This week in Shelter Island history

PETER BOODY PHOTO | Suffolk County Water Authority officials CEO Steve Jones (seated) and then chairman Michael LoGrande making their case to a 2003 Town Board for a study of the feasibility of bringing public water to Shelter Island.

Water Authority offers grant to Island

In an effort to lure Shelter Island to convert from well water to public water, the Suffolk County Water Authority 10 years ago offered a $25,000 grant to the town for a feasibility study. Then SCWA chairman Michael LoGrande said there would be no ties attached to the grant, but it was simply an effort to give Islanders information comparing public water to what they have.

“We’re not pushing ourselves on anybody,” Mr. LoGrande said. SCWA would offer service only if the community determined that’s what it wanted, he said. At the same time, he acknowledged that clean off-island water could stimulate unwanted development on the Island and that would be a factor that would have to be controlled by town ordinances.
POSTSCRIPT: Islanders continue to remain independent of the Suffolk County Water Authority.

We are the champions!

The Pierson-Shelter Island girls varsity basketball team plucked the Eastport Lady Ducks 20 years ago to win the Suffolk County Class D basketball title for a fourth successive year. The score was 50-31. The Lady Ducks had beaten the Pierson-Shelter Island team with a fourth quarter rally earlier in the season and there were concerns that the local girls could see a similar scenario in the championship game. But team members were focused and there would be no repeat of a fourth quarter comeback for the Eastport girls.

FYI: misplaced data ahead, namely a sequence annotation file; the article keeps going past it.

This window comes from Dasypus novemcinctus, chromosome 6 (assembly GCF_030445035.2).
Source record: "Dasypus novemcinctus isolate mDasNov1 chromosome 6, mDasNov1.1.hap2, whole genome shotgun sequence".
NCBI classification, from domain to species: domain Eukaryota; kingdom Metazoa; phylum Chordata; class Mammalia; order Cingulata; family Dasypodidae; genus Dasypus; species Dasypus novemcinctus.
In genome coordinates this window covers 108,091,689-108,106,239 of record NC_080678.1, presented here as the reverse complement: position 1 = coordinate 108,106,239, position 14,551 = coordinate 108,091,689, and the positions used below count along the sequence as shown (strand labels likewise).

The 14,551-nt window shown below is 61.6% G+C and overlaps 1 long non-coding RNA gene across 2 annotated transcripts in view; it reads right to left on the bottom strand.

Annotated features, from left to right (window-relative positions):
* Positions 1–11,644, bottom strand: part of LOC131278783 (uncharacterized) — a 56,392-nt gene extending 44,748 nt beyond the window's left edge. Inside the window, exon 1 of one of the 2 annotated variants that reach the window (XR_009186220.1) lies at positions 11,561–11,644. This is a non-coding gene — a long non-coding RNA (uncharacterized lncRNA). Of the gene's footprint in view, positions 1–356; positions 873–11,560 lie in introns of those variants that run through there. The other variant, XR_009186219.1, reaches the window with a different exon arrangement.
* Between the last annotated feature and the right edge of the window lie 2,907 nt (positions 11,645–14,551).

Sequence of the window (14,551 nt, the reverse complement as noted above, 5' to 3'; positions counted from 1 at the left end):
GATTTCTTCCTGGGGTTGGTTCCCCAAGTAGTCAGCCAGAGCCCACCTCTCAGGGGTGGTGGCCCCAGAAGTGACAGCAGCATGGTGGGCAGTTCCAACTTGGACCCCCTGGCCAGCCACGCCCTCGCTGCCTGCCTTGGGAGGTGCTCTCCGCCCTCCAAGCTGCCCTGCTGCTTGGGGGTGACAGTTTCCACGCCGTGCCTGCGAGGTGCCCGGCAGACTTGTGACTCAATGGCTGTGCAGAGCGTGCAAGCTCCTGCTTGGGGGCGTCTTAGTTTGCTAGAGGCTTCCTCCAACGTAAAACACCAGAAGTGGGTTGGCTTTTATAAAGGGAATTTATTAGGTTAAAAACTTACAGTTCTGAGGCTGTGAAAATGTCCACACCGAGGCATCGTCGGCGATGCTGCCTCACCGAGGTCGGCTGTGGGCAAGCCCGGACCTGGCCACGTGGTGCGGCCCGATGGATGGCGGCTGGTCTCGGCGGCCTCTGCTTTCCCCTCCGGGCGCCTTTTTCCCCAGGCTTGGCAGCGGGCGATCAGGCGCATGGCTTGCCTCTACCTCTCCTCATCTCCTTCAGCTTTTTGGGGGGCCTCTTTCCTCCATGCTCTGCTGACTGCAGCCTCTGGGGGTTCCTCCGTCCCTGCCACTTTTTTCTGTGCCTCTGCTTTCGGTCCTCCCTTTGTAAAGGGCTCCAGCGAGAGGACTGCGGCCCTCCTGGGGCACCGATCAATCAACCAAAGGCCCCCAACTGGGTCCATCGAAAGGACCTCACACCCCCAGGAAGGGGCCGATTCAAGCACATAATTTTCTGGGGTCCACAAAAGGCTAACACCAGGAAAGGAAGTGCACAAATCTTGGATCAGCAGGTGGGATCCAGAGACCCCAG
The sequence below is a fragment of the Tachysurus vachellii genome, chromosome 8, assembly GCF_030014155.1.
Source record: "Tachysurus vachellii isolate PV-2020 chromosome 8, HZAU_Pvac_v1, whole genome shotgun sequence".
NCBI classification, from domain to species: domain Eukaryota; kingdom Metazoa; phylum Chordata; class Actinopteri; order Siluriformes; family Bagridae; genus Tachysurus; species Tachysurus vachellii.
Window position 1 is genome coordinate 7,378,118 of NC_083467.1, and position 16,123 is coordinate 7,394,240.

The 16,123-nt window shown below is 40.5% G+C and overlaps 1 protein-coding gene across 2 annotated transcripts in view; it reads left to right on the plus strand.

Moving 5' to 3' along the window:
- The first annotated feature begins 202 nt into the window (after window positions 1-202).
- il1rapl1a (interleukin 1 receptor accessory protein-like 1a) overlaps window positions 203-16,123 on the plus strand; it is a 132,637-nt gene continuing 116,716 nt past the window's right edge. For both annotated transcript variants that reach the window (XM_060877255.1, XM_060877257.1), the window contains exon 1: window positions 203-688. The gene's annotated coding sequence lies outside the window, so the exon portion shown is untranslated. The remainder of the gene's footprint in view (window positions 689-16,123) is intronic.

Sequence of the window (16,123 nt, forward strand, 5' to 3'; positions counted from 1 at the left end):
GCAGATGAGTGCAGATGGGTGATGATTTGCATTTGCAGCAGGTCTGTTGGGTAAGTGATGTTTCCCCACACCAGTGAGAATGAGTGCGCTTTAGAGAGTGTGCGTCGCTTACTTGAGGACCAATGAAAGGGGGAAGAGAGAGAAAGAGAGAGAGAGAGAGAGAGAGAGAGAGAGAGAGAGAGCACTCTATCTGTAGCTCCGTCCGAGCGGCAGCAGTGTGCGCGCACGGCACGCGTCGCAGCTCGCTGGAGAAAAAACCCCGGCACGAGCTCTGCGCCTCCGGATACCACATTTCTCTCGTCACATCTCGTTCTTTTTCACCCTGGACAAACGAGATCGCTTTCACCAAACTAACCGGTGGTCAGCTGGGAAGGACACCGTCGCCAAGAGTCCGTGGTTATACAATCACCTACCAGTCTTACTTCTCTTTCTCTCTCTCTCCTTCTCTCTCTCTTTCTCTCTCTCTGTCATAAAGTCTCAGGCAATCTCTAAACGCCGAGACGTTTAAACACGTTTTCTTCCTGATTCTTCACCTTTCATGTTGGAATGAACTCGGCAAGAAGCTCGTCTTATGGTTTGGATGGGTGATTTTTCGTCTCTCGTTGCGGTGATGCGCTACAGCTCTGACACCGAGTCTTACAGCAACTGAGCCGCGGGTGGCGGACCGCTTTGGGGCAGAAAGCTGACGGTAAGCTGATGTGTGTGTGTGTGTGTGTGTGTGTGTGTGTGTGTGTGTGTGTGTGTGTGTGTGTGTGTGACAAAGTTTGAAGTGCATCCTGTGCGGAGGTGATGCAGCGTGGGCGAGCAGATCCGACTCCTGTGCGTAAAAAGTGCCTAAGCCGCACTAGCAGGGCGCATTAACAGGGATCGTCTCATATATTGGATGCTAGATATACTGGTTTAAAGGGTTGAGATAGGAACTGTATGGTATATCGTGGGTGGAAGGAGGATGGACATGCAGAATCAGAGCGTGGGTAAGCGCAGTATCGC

POSTSCRIPT: Sadly, there would be no repeat this year for the Lady Indians who lost to the Port Jefferson Royals by a score of 63-38 in their final game of the season.

State slates bridge work

Back in 1983, New York State Department of Transportation officials announced that the Chase Creek Bridge, located at the base of Bridge Street on Route 114 would be cleaned, primed and painted .A plan to replace the bridge was already in the works and expected to occur in 1990. But in the interim, the cleaning and painting was necessary to keep the structure from deteriorating, according to state officials.

The original bridge was built in 1908 and deteriorated badly and by the 1970s, plans were afoot to replace it. Various temporary solutions were discussed and dismissed until the state suggested a structure that had been used over Bruckner Boulevard in the Bronx. There were many weather delays in getting that structure in place, but by May 1972, that bridge opened.

But by the early 1980s, a permanent bridge was needed and the painting was a temporary solution to keeping the structure from further deterioration until a new bridge could be opened.

POSTSCRIPT: The permanent bridge was constructed and opened in the early 1990s.

Board adopts dog ordinance

In  1963, the Town Board adopted an ordinance to make it possible to identify the owner of Shelter Island dogs, but took no steps to limit free-roaming dogs. The local resolution basically backed up an existing state law that provides penalties for owner who fail to affix license tags to their animals. Dog owners voiced opposition  to the local resolution, maintaining that collars necessary to affix the tags had been known to strangle animals if they became entangled in fencing. The local law included a $10 penalty for owners who allowed their dogs to go unlicensed and set a similar fine for owners of dogs found at large on town beaches during summer months.

POSTSCRIPT: A year ago, a group of residents sought town land for a dog park, winning agreement from the Town Board that a site could be identified, but no action has taken place since supporters of a dog park stepped back to determine how they would be able to take on the responsibility of overseeing the operation of a dog park. There has been no follow up action since.